Welcome to The Prime Sublime, a weekly column dedicated to the underseen and underloved films buried beneath page after page of far more popular fare on Amazon’s Prime Video collection. We’re not just cherry-picking obscure titles, though, as these are movies that we find beautiful in their own, often unique ways. You might even say we think they’re sublime…
“Sublime /səˈblīm/: of such excellence, grandeur, or beauty as to inspire great admiration or awe”
Most movie fans associate Martin Campbell with the Bond franchise and other blockbusters. However, before he became one of Hollywood’s A-list directors, he helmed Cast a Deadly Spell, a genre-bending TV movie that originally aired on HBO back in 1991. It isn’t the most known movie in his oeuvre, but it’s easily one of his most entertaining and rewatchable efforts.
What’s it about?
Cast a Deadly Spell takes place in a fantastical iteration of 1940’s Los Angeles. The story follows Harry Phillip Lovecraft (Fred Ward), a hard-boiled private detective who gets hired by a mysterious client (David Warner) to track down the Necronomicon after it gets stolen. If you’re familiar with the work of H.P. Lovecraft and the Evil Dead movies, then you know that the Necronomicon is synonymous with trouble. It’s no different in Cast a Deadly Spell.
With time running out, he must retrieve the book before the Old Ones are summoned, who will most definitely bring about the apocalypse. But first he must contend with the local gangsters, cops, old flames, and array of folklore creatures that he encounters throughout his mission. Despite coming up against supernatural forces, Lovecraft refuses to use magic, which makes him a rare breed in this world. However, his investigation brings him into contact with those who are more than willing to, and not all of them have noble intentions. In this universe, magic is perceived as a sign of progress, but Lovecraft is the world-weary old rogue who refuses to get with the times.
What makes it sublime?
Cast a Deadly Spell is an earnest and successful attempt to combine the best elements of film noir and pulpy crime fiction with Lovecraft, Ghostbusters, and Gremlins. The movie serves as an affectionate love letter to all of its various inspirations, yet it blends them in a way that actually works.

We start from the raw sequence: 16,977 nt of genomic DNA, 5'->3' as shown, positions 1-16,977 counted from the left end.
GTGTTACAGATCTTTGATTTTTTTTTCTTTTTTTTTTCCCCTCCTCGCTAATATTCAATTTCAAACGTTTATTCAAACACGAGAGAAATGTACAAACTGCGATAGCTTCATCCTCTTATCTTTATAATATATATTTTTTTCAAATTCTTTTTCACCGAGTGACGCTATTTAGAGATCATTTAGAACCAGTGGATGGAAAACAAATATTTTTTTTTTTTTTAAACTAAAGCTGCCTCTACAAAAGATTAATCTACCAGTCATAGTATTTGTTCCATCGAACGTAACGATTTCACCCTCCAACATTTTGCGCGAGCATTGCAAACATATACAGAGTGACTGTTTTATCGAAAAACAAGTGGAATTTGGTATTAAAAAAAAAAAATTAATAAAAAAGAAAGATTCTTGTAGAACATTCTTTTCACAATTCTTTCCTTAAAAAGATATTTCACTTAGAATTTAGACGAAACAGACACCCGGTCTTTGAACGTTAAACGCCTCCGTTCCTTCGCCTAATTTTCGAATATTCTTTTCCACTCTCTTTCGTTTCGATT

The reason why this collection of elements works so well is because screenwriter Joseph Daugherty wrote a great story. This provides a strong foundation for the more outlandish aspects to be incorporated without feeling shoehorned. At its core, Cast a Deadly Spell is a compelling private eye yarn, with complementary magicians, critters, werewolves, gargoyles, and zombie bouncers.
The movie also remains at a consistent level of just under over-the-top, which prevents it from becoming a parody of itself. Cinema is a medium that allows talented storytellers to let their imaginations soar, and Cast a Deadly Spell, while tongue-in-cheek, is all about transporting viewers to an alternate reality.
While the movie is a fairly modest production with a small cast, the world-building feels enormous, giving off the impression that the film is grander in scale than it actually is. The recreation of the 40s feels authentic (minus the magic and monsters, of course), but the inclusion of cosmic ideas, lore, and various character interactions helps bolster the film’s sense of scope.
Ward is perfectly cast as a Humphrey Bogart-esque detective, and his character deserves to spearhead a long-running franchise. My favorite scenes in Cast a Deadly Spell are the ones where Lovecraft exchanges words with the human characters who he has a history with. Whether he’s rekindling his spark with an old lover or arguing with the captain of the police force that let him go, it’s clear that he’s had storied experiences with each of them, and I want to know more.
Sweetening the deal is the impressive creature effects work, which can best be described as charmingly grotesque. The tiny critters are very reminiscent of the Gremlins, while some of the other monsters will remind viewers of the ghouls in Ghostbusters and Tales from the Crypt. Cast a Deadly Spell is tonally similar to those movies as well, and I imagine the film will appeal to their fan bases.
And in conclusion…
Cast a Deadly Spell is pure fun, first and foremost. That said, the movie is also a prime example of how great storytelling and imagination are two of the most magical ingredients in any film. This movie has those qualities in abundance, and it deserves to be appreciate by a wider audience.